The judges said they “expect great things from Arusa and can’t wait to see where the magazine world leads her – and where she leads it!”

Arusa received a Carnegie Cameron Bursary in 2015–16 to complete our MSc Magazine Publishing at Edinburgh Napier University.

Arusa graduated in October 2016 and is already working at The List magazine in Edinburgh.

We are also proud of the other three 2016 Publishing graduates who were shortlisted for the Award: Scott Park (working at Shout Magazine, DC Thomson), Fiona Goodbody (working at Sustrans) and Caoilfhionn Maguire (now working at House of Coco Magazine, and freelance travel writer).

All winners here:

On winning the award Arusa said: “I was thrilled and incredibly grateful to have won the Postgraduate of the Year Award. Being shortlisted alongside such talented people in the industry was a real honour and for that, I owe great thanks to PPA Scotland, the judges and my tutors. I hope that I’ll be able to contribute positively to the magazine publishing industry in the future.”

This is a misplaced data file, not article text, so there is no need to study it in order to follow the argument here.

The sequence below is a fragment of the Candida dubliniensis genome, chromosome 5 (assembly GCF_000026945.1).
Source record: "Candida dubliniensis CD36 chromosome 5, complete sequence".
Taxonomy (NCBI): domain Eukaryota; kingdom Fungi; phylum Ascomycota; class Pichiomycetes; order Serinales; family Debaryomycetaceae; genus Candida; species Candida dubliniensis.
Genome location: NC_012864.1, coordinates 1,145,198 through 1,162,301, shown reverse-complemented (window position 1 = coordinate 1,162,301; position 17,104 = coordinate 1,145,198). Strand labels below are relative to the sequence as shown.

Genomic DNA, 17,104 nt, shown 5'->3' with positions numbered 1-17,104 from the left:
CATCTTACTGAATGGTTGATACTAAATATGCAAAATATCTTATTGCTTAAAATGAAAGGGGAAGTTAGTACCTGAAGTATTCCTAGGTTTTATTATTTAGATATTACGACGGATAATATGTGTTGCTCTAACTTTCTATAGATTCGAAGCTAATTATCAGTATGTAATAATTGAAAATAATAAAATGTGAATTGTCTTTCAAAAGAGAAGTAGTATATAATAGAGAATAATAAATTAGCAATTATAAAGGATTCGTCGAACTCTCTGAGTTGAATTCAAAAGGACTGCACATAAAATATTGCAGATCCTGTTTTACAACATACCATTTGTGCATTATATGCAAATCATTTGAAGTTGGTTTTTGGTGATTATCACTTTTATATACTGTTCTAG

– Arusa Qureshi, Postgraduate Publisher of the Year, 2016

Huge congratulations, Arusa!

Leah wins Emerging Publisher of the Year Award!

leah_pictureLeah McDowell has won the Saltire Emerging Publisher of the Year Award!

The award is organised by the Saltire Society, which supports the arts and cultural heritage of Scotland. The Awards are heralded as Scotland’s foremost literary awards.

Leah is a graduate of MSc Publishing and joined Floris Books immediately after graduating, where she is now Design and Production Manager. Floris Books won the Saltire Publisher of the Year Award!

Leah saw off competition from 4 other nominees for this new award, which aims to … Continue reading “Leah wins Emerging Publisher of the Year Award!”